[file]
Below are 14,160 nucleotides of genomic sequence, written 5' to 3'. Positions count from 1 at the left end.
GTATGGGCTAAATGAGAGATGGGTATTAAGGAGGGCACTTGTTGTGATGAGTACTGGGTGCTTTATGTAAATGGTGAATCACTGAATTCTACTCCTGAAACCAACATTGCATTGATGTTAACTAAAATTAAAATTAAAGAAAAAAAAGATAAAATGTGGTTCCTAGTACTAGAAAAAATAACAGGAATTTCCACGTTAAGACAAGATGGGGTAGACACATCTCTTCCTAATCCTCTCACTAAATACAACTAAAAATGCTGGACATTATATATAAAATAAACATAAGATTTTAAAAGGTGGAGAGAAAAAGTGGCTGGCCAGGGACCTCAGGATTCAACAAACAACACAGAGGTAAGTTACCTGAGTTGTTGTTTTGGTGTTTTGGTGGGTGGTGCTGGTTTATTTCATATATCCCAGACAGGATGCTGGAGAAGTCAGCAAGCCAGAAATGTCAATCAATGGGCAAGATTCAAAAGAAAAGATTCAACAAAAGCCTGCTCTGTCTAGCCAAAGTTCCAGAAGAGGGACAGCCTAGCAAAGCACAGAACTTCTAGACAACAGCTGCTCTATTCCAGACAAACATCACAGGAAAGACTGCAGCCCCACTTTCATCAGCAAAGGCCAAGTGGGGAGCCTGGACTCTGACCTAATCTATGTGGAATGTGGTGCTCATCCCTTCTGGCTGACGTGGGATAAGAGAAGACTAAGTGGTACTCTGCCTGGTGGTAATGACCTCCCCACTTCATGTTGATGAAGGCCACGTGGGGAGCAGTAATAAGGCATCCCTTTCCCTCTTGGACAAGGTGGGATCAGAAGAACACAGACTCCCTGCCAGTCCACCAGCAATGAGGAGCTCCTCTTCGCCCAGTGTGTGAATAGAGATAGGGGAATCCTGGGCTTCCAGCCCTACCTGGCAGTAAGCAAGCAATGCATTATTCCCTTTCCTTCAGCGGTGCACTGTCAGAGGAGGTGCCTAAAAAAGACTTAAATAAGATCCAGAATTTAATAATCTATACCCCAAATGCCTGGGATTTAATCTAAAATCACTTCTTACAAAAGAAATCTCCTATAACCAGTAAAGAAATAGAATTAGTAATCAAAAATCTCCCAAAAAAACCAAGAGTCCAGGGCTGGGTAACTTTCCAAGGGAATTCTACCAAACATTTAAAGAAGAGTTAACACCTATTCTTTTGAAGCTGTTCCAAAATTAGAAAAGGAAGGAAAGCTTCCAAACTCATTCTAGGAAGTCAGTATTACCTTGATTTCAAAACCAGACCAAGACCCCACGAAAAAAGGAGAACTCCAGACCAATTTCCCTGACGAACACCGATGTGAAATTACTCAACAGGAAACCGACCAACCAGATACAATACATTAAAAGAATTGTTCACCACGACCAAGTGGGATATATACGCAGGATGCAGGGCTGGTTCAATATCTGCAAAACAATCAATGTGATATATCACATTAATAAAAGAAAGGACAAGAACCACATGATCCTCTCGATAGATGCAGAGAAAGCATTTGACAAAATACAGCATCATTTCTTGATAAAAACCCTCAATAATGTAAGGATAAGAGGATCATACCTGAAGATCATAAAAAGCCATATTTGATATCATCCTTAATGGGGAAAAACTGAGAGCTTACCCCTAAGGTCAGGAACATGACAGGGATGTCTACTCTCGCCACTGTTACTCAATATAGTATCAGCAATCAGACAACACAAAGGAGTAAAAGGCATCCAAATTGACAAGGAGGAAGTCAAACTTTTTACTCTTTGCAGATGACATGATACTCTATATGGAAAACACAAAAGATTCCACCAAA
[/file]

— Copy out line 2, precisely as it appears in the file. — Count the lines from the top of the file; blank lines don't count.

GTATGGGCTAAATGAGAGATGGGTATTAAGGAGGGCACTTGTTGTGATGAGTACTGGGTGCTTTATGTAAATGGTGAATCACTGAATTCTACTCCTGAAACCAACATTGCATTGATGTTAACTAAAATTAAAATTAAAGAAAAAAAAGATAAAATGTGGTTCCTAGTACTAGAAAAAATAACAGGAATTTCCACGTTAAGACAAGATGGGGTAGACACATCTCTTCCTAATCCTCTCACTAAATACAACTAAAAATGCTGGACATTATATATAAAATAAACATAAGATTTTAAAAGGTGGAGAGAAAAAGTGGCTGGCCAGGGACCTCAGGATTCAACAAACAACACAGAGGTAAGTTACCTGAGTTGTTGTTTTGGTGTTTTGGTGGGTGGTGCTGGTTTATTTCATATATCCCAGACAGGATGCTGGAGAAGTCAGCAAGCCAGAAATGTCAATCAATGGGCAAGATTCAAAAGAAAAGATTCAACAAAAGCCTGCTCTGTCTAGCCAAAGTTCCAGAAGAGGGACAGCCTAGCAAAGCACAGAACTTCTAGACAACAGCTGCTCTATTCCAGACAAACATCACAGGAAAGACTGCAGCCCCACTTTCATCAGCAAAGGCCAAGTGGGGAGCCTGGACTCTGACCTAATCTATGTGGAATGTGGTGCTCATCCCTTCTGGCTGACGTGGGATAAGAGAAGACTAAGTGGTACTCTGCCTGGTGGTAATGACCTCCCCACTTCATGTTGATGAAGGCCACGTGGGGAGCAGTAATAAGGCATCCCTTTCCCTCTTGGACAAGGTGGGATCAGAAGAACACAGACTCCCTGCCAGTCCACCAGCAATGAGGAGCTCCTCTTCGCCCAGTGTGTGAATAGAGATAGGGGAATCCTGGGCTTCCAGCCCTACCTGGCAGTAAGCAAGCAATGCATTATTCCCTTTCCTTCAGCGGTGCACTGTCAGAGGAGGTGCCTAAAAAAGACTTAAATAAGATCCAGAATTTAATAATCTATACCCCAAATGCCTGGGATTTAATCTAAAATCACTTCTTACAAAAGAAATCTCCTATAACCAGTAAAGAAATAGAATTAGTAATCAAAAATCTCCCAAAAAAACCAAGAGTCCAGGGCTGGGTAACTTTCCAAGGGAATTCTACCAAACATTTAAAGAAGAGTTAACACCTATTCTTTTGAAGCTGTTCCAAAATTAGAAAAGGAAGGAAAGCTTCCAAACTCATTCTAGGAAGTCAGTATTACCTTGATTTCAAAACCAGACCAAGACCCCACGAAAAAAGGAGAACTCCAGACCAATTTCCCTGACGAACACCGATGTGAAATTACTCAACAGGAAACCGACCAACCAGATACAATACATTAAAAGAATTGTTCACCACGACCAAGTGGGATATATACGCAGGATGCAGGGCTGGTTCAATATCTGCAAAACAATCAATGTGATATATCACATTAATAAAAGAAAGGACAAGAACCACATGATCCTCTCGATAGATGCAGAGAAAGCATTTGACAAAATACAGCATCATTTCTTGATAAAAACCCTCAATAATGTAAGGATAAGAGGATCATACCTGAAGATCATAAAAAGCCATATTTGATATCATCCTTAATGGGGAAAAACTGAGAGCTTACCCCTAAGGTCAGGAACATGACAGGGATGTCTACTCTCGCCACTGTTACTCAATATAGTATCAGCAATCAGACAACACAAAGGAGTAAAAGGCATCCAAATTGACAAGGAGGAAGTCAAACTTTTTACTCTTTGCAGATGACATGATACTCTATATGGAAAACACAAAAGATTCCACCAAA